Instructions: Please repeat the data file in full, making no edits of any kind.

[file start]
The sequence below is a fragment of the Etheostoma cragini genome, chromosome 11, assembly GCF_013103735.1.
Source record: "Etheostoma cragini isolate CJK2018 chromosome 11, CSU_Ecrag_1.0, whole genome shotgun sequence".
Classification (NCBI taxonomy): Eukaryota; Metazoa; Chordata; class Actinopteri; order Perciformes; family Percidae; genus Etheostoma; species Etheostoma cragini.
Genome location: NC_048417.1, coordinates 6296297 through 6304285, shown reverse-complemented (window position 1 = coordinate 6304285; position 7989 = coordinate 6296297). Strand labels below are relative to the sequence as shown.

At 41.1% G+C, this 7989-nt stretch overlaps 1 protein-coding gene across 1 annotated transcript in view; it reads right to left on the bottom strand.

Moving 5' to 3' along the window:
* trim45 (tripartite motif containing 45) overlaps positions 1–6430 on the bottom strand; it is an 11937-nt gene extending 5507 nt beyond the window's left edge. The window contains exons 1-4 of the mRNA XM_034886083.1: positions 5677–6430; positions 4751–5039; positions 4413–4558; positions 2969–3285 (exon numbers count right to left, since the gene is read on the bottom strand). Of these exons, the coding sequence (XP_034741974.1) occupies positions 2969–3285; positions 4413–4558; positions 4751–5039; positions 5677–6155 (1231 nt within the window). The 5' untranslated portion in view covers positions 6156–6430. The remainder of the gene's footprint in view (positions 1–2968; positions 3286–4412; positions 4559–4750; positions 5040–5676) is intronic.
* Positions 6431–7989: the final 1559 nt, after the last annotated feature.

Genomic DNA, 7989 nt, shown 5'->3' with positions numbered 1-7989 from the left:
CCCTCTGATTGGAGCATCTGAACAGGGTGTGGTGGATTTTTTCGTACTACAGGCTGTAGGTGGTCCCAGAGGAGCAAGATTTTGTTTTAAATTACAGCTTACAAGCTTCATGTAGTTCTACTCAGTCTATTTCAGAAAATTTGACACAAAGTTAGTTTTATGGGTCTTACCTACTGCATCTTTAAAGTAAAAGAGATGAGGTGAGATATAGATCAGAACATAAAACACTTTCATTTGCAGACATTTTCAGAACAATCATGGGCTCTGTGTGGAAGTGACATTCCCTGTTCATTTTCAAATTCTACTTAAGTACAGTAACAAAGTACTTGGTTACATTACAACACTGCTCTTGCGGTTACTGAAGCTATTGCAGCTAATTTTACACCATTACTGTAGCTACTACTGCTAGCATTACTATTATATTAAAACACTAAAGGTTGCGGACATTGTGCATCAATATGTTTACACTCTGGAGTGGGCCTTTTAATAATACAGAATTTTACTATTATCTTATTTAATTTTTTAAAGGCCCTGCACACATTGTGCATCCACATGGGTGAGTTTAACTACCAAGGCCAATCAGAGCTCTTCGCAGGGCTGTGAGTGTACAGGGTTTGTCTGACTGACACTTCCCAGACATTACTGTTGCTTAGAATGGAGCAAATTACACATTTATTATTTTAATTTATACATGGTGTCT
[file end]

The sequence below is a fragment of the Etheostoma cragini genome, chromosome 11, assembly GCF_013103735.1.
Source record: "Etheostoma cragini isolate CJK2018 chromosome 11, CSU_Ecrag_1.0, whole genome shotgun sequence".
Classification (NCBI taxonomy): Eukaryota; Metazoa; Chordata; class Actinopteri; order Perciformes; family Percidae; genus Etheostoma; species Etheostoma cragini.
Genome location: NC_048417.1, coordinates 6296297 through 6304285, shown reverse-complemented (window position 1 = coordinate 6304285; position 7989 = coordinate 6296297). Strand labels below are relative to the sequence as shown.

At 41.1% G+C, this 7989-nt stretch overlaps 1 protein-coding gene across 1 annotated transcript in view; it reads right to left on the bottom strand.

Moving 5' to 3' along the window:
* trim45 (tripartite motif containing 45) overlaps positions 1–6430 on the bottom strand; it is an 11937-nt gene extending 5507 nt beyond the window's left edge. The window contains exons 1-4 of the mRNA XM_034886083.1: positions 5677–6430; positions 4751–5039; positions 4413–4558; positions 2969–3285 (exon numbers count right to left, since the gene is read on the bottom strand). Of these exons, the coding sequence (XP_034741974.1) occupies positions 2969–3285; positions 4413–4558; positions 4751–5039; positions 5677–6155 (1231 nt within the window). The 5' untranslated portion in view covers positions 6156–6430. The remainder of the gene's footprint in view (positions 1–2968; positions 3286–4412; positions 4559–4750; positions 5040–5676) is intronic.
* Positions 6431–7989: the final 1559 nt, after the last annotated feature.

Genomic DNA, 7989 nt, shown 5'->3' with positions numbered 1-7989 from the left:
CCCTCTGATTGGAGCATCTGAACAGGGTGTGGTGGATTTTTTCGTACTACAGGCTGTAGGTGGTCCCAGAGGAGCAAGATTTTGTTTTAAATTACAGCTTACAAGCTTCATGTAGTTCTACTCAGTCTATTTCAGAAAATTTGACACAAAGTTAGTTTTATGGGTCTTACCTACTGCATCTTTAAAGTAAAAGAGATGAGGTGAGATATAGATCAGAACATAAAACACTTTCATTTGCAGACATTTTCAGAACAATCATGGGCTCTGTGTGGAAGTGACATTCCCTGTTCATTTTCAAATTCTACTTAAGTACAGTAACAAAGTACTTGGTTACATTACAACACTGCTCTTGCGGTTACTGAAGCTATTGCAGCTAATTTTACACCATTACTGTAGCTACTACTGCTAGCATTACTATTATATTAAAACACTAAAGGTTGCGGACATTGTGCATCAATATGTTTACACTCTGGAGTGGGCCTTTTAATAATACAGAATTTTACTATTATCTTATTTAATTTTTTAAAGGCCCTGCACACATTGTGCATCCACATGGGTGAGTTTAACTACCAAGGCCAATCAGAGCTCTTCGCAGGGCTGTGAGTGTACAGGGTTTGTCTGACTGACACTTCCCAGACATTACTGTTGCTTAGAATGGAGCAAATTACACATTTATTATTTTAATTTATACATGGTGTCT